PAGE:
This shouldn't surprise anyone, but it should be of some concern to those anti-AIPAC protesters marching blithely around with signs declaring that AIPAC violates their Jewish values. These people should understand that they are being offered a bargain that's all too familiar to Jewish activists: they are permitted to consider themselves part of the struggle, as long as they ask for nothing for themselves, and never critique the ways in which anti-Semitism is used in that struggle.
It's a bad bargain. Regardless of feelings about AIPAC, no Jew should accept it.
If there is one thing that anti-Israel groups with an agenda really can't stand, it's the sight of people organizing and protesting without them, and even worse, pursuing an agenda other than the one the anti-Israel groups would really like to see, ie, trashing Israel.
So, to some extent, the Occupy movement has to be a bit of nightmare for the likes of International ANSWER. The sight of large, quasi-organized groups of left-leaning Americans blaming the problems of the world on economic inequality, rather than the State of Israel is infuriating.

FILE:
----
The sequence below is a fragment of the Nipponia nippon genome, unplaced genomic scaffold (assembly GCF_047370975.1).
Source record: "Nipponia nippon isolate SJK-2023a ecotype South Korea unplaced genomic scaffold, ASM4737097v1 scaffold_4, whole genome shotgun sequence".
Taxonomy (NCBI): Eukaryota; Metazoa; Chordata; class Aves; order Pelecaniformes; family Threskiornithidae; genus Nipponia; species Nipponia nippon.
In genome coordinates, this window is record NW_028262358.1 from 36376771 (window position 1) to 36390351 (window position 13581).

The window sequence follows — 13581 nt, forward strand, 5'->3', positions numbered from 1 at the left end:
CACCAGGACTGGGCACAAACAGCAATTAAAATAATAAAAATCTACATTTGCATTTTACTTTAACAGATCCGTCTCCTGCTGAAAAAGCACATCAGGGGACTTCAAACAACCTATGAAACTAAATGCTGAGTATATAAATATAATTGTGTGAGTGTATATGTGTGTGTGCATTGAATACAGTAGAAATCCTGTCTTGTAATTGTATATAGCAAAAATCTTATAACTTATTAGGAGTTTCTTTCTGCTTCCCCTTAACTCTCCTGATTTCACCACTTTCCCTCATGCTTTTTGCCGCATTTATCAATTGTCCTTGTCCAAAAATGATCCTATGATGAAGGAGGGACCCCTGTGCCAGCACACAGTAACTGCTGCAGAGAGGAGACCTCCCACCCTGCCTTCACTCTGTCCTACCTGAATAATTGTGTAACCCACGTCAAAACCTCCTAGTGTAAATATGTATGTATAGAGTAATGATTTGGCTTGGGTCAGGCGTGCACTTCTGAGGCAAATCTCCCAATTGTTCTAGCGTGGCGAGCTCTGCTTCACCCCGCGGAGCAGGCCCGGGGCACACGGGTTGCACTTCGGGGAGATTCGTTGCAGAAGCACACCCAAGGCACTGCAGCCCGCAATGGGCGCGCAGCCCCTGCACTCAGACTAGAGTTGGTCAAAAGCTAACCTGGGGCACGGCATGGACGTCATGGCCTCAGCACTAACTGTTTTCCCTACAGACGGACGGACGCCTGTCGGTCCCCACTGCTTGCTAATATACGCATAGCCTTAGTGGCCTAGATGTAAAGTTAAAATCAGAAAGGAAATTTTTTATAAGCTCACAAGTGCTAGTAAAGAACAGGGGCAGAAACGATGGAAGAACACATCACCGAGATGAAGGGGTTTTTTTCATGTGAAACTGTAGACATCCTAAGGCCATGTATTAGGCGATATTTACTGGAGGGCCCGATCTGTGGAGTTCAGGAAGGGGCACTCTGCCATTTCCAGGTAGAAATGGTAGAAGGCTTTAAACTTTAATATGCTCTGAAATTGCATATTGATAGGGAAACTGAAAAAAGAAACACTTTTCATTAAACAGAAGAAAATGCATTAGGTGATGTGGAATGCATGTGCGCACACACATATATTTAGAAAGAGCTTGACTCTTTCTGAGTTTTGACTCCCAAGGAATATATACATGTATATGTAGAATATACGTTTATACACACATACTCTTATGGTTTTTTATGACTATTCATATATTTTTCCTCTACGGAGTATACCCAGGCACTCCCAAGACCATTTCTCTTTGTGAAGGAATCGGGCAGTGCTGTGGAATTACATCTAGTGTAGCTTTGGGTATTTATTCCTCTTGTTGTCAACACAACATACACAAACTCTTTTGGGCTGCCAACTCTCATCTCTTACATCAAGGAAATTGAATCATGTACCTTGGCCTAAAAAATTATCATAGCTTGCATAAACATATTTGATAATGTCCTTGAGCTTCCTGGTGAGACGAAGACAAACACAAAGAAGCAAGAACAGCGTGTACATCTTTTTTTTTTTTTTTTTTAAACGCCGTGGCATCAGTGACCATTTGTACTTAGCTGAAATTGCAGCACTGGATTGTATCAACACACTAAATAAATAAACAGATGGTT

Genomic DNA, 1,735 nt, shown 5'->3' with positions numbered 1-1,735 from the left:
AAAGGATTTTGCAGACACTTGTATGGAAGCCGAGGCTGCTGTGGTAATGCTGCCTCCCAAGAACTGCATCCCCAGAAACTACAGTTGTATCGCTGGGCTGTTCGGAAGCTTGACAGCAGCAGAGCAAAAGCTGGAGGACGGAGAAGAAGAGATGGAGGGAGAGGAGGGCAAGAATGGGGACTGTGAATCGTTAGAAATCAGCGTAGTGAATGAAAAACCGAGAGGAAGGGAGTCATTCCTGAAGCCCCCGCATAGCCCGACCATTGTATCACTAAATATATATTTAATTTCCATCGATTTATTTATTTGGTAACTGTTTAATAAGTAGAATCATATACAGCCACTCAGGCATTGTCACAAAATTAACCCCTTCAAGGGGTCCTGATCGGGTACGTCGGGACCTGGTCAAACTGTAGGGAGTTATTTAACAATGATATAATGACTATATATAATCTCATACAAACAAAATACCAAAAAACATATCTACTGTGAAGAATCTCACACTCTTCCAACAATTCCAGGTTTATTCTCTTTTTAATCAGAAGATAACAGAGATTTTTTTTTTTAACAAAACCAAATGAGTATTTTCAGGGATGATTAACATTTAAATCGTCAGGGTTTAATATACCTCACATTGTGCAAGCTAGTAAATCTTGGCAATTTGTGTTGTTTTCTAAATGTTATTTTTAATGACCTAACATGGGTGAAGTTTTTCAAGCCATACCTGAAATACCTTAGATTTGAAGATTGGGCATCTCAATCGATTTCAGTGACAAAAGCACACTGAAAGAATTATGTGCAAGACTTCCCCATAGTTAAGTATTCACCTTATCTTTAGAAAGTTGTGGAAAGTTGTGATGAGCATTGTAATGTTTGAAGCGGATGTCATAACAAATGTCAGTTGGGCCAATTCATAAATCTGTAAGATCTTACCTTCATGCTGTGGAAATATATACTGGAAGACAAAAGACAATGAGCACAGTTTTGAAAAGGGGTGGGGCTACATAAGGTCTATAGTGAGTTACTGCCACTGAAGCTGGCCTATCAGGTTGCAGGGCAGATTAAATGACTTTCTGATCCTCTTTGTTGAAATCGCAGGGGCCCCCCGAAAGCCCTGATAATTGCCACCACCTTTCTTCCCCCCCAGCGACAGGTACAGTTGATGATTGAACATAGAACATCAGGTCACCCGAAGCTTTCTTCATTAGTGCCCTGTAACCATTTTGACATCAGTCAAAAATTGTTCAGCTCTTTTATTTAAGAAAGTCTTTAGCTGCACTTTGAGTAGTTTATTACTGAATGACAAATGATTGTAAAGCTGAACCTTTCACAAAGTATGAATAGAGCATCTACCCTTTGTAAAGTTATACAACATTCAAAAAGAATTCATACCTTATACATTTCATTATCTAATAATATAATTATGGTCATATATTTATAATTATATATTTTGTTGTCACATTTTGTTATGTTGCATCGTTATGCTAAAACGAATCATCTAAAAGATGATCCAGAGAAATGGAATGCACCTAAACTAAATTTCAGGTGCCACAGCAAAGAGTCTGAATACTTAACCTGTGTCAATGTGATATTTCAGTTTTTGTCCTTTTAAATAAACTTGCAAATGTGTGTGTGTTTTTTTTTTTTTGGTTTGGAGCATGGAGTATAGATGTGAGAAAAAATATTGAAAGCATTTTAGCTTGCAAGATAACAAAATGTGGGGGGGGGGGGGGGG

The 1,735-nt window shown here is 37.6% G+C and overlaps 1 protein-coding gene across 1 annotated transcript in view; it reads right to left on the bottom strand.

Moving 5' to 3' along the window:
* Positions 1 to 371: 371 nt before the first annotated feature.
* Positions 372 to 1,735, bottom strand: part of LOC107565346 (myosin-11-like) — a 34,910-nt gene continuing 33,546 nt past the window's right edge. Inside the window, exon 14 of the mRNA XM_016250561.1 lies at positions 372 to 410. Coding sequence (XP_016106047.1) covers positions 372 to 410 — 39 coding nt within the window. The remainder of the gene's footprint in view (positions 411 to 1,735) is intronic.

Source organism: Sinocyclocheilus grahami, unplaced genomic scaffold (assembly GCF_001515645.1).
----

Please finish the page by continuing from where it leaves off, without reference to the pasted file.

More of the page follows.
There are a couple of ways to handle this. One is to attempt to persuade the Occupy Movement that protesting the existence of Israel is, in fact, something that should be a priority. Hence, the (tabled) attempt to convince the General Assembly of Occupy Oakland to protest at last night's AIPAC conference. Despite plaintive claims about AIPAC, Occupy declined to follow Code Pink and Students for Justice in Palestine out to the Hilton, and their rally drew fewer than fifty people. They did their best to link their hate to the memes of the Occupy Movement, carrying signs insisting that "AIPAC is the 1%", and falsely accusing AIPAC of forcing the US into Iraq, but it seems that the actual Occupiers weren't interested, staying away in droves.
The other way, of course, is to simply claim credit, as in this charming e-mail that landed in my box: